Oceania Cruises’ Riviera combines a civilized atmosphere, unique itineraries, and incomparable cuisine worthy of many prestigious shore-side restaurants.
Oceania Cruises launched Riviera in a rousing ceremony in Barcelona in 2012. This 1,258-passenger ship is a benchmark in design for this dynamic company that is at the forefront of upper premium cruising. To achieve this bellwether of luxurious living Oceania Cruises sought out top designers to create interiors that exude flair and vitality.
The Grand Staircase is an icon on-board all Oceania Cruises’ ships. To create Riviera’s magnificent focal point the company looked to Lalique. Crafted in stunning Murano glass, the chandelier that adorns the Grand Dining Room sets the tone in this lavish room.
Where to eat
Ever since the company’s inception in 2002 cuisine has played a pivotal role in the success of this cruise line that is increasingly on the radar of those seeking culinary excellence. With its stunning Murano glass chandelier, Versace charger plates and Riedel crystal, the Grand Dining Room is as glamorous as it is decadent. So comprehensive is the menu that multi-course dinners are more often than not the highlight of every day, while the Sunday brunches are a sight to behold.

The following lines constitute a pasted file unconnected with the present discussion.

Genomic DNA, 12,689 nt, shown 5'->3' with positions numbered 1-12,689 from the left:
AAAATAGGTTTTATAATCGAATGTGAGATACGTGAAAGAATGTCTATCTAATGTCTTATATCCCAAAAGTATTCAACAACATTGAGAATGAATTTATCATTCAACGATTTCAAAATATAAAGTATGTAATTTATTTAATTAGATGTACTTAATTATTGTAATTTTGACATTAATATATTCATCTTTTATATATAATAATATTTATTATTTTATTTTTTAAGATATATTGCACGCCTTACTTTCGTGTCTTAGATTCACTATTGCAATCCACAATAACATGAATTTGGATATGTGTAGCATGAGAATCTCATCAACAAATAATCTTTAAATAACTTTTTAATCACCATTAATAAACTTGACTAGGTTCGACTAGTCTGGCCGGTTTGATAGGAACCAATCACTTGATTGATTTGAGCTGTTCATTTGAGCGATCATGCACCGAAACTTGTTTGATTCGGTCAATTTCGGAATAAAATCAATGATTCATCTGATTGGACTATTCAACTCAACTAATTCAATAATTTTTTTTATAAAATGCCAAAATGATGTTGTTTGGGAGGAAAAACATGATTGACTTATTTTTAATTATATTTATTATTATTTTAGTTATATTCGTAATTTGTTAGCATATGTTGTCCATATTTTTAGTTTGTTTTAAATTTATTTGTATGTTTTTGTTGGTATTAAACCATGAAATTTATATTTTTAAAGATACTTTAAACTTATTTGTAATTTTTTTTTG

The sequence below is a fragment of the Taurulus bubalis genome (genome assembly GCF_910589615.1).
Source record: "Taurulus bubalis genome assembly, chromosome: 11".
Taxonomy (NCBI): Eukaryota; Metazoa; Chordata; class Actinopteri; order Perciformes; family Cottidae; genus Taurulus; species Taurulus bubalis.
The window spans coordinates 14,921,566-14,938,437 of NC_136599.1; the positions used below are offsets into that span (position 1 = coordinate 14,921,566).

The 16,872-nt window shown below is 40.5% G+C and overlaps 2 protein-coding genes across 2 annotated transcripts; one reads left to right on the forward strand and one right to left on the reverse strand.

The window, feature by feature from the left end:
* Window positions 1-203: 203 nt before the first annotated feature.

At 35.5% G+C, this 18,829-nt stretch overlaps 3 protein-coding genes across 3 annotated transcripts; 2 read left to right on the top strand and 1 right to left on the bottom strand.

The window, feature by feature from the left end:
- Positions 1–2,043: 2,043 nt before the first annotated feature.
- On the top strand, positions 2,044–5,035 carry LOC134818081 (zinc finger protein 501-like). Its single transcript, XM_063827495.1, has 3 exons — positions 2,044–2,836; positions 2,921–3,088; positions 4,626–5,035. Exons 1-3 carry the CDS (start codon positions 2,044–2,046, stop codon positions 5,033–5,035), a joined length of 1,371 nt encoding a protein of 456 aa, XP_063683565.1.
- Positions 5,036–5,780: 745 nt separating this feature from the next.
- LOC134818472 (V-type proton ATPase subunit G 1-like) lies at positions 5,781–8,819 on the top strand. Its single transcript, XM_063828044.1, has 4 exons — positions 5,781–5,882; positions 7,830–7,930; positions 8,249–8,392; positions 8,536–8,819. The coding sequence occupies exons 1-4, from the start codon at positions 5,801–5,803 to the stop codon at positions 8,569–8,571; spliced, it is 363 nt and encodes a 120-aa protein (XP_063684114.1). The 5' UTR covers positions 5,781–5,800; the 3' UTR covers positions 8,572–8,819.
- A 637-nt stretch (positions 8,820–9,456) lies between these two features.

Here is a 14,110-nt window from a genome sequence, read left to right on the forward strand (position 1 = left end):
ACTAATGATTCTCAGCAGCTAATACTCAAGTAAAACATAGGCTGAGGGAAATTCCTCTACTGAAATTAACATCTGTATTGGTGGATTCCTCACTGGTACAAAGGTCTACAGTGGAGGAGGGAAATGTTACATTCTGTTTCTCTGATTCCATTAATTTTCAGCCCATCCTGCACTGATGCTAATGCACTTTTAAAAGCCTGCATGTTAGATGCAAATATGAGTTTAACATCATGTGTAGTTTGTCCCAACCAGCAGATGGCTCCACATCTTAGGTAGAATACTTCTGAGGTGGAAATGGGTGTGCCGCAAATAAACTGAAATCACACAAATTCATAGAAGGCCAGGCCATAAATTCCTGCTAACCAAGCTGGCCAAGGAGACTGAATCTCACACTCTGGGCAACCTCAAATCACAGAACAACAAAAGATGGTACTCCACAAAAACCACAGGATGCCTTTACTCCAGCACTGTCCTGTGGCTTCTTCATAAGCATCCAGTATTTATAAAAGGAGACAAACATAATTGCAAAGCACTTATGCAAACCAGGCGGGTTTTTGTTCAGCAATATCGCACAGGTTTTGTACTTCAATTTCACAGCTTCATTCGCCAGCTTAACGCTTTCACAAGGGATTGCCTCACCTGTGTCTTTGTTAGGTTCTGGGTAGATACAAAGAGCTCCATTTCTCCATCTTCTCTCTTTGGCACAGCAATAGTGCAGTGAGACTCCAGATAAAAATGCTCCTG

Oceania Cruises are a foodie maven’s delight, and the choice of speciality restaurants on-board Riviera is nothing short of outstanding. The classic American steakhouse, Polo Grill, is a haven of conviviality enhanced with burgundy leather chairs and curtains in hues of crimson, claret, gold and sage green. Evoking tranquil Tuscan scenes with unimpeded views out to sea, the cool style of Toscana belies the cornucopia of Italian delicacies that make this a gastro treasure trove.
Red Ginger makes a dramatic statement with its decorative centrepiece of three brightly lit Buddha heads. With a nod to feng shui, the tranquil décor radiates with ebony woods, bronze and hand-blown glass light fixtures and eclectic, modern Asian artwork. To complement the interior, the dedicated chefs in Red Ginger’s galley create contemporary interpretations of Pan-Asian gourmet classics that represent the cuisines of China, Vietnam, Malaysia, Thailand and Japan.
Jacques unpretentiously draws inspiration from the fabled bistros of France and showcases mellowed wood which was reclaimed from a barn near Lyon. An art collection comprised of some of Chef Jacques Pépin’s favourite pieces adds a warm, personal touch; while custom-made signature china and Lalique glassware adorn the tables.
Infused with natural sunlight, the Terrace Café is a perfect oasis for relaxed dining at any time of day. Sumptuous breakfasts are cooked à la minute, while at lunch appetising salads and an expansive menu of international dishes is complemented by flavoursome rotisserie meats. In the evening there is a chilled ambience with on-trend Mediterranean-themed menus.
Where to sleep